Phase Field Modeling of Directional Fracture in Anisotropic Polycrystals

Report No. ARL-RP-0518
Authors: JD Clayton; J Knap
Date/Pages: February 2015; 18 pages
Abstract: A phase field theory for modeling deformation and fracture of single crystals, polycrystals, and grain boundaries is developed. Anisotropies of elastic coefficients and fracture surface energy are addressed, the latter enabling favorable cleavage on intrinsically weak planes in crystals. An order parameter increases in value as damage accumulates in an element of material. The shear elastic coefficients deteriorate with cumulative damage regardless of local strain state, while the effective bulk modulus degrades only under tensile volumetric eformation. Governing equations and boundary conditions are derived using variational methods. An incremental energy minimization approach is used to predict equilibrium crack morphologies in finite element simulations of deforming polycrystals. Thin layers of material, representative of glassy second phases near grain boundaries, are assigned possibly different properties than surrounding crystals. Results of simulations of polycrystals subjected to tensile loading are reported, with base properties representative of silicon carbide or zinc. Key findings include (i) a tendency for intergranular over transgranular fracture as the grain boundary surface energy is reduced or as cleavage anisotropy is increased and (ii) an increase in overall ductility and strength, the latter similar to Hall–Petch scaling, as the absolute size of the polycrystal is reduced while holding the ratio of phase field regularization length to grain size fixed.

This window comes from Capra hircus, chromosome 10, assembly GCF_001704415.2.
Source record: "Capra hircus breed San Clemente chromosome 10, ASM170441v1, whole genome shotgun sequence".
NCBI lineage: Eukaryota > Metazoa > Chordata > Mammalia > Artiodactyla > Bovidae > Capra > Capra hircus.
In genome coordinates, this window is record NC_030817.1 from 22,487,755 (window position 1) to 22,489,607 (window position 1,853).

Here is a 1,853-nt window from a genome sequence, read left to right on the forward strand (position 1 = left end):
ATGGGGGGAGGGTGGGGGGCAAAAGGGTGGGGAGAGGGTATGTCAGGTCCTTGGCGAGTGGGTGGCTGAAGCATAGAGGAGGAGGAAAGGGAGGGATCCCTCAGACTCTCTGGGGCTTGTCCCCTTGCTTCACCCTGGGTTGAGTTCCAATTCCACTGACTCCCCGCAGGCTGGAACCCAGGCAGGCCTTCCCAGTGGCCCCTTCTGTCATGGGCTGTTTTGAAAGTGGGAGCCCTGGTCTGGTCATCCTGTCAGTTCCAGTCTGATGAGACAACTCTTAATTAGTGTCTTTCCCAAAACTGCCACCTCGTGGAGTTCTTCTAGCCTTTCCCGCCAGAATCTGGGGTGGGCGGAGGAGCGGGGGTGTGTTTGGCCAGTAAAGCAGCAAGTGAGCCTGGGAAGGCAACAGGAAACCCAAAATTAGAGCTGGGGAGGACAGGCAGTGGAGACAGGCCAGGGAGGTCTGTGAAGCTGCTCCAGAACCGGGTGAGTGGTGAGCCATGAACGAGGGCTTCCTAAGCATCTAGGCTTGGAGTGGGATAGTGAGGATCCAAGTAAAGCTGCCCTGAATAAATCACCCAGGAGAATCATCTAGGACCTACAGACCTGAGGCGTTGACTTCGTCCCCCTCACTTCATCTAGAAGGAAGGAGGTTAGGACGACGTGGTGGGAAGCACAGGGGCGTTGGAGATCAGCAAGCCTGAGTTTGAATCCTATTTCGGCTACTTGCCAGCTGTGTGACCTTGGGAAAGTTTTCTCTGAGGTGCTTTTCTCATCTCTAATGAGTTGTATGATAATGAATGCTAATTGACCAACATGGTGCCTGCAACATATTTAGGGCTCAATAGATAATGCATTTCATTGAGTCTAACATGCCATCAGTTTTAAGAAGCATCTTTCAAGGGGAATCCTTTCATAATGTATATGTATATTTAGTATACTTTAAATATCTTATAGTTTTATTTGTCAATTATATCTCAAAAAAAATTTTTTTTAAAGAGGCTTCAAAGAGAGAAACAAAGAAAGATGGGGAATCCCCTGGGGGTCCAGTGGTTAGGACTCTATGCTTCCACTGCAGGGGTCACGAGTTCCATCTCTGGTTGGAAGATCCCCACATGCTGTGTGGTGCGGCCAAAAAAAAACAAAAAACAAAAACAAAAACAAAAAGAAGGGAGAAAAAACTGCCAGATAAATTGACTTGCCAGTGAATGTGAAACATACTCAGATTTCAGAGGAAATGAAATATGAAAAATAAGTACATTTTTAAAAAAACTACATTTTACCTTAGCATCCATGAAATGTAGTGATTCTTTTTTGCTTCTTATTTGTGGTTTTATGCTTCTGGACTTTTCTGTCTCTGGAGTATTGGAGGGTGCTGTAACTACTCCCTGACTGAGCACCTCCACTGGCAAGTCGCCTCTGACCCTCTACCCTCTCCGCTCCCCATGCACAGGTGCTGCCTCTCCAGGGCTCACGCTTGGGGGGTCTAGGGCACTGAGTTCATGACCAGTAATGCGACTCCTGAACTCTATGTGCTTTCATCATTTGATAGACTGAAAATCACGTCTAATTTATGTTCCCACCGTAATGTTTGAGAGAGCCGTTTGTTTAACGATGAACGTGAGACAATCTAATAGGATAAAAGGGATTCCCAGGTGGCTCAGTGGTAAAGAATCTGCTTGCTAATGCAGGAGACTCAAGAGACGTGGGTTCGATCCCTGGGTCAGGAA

Distribution: Approved for public release
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Last Update / Reviewed: February 1, 2015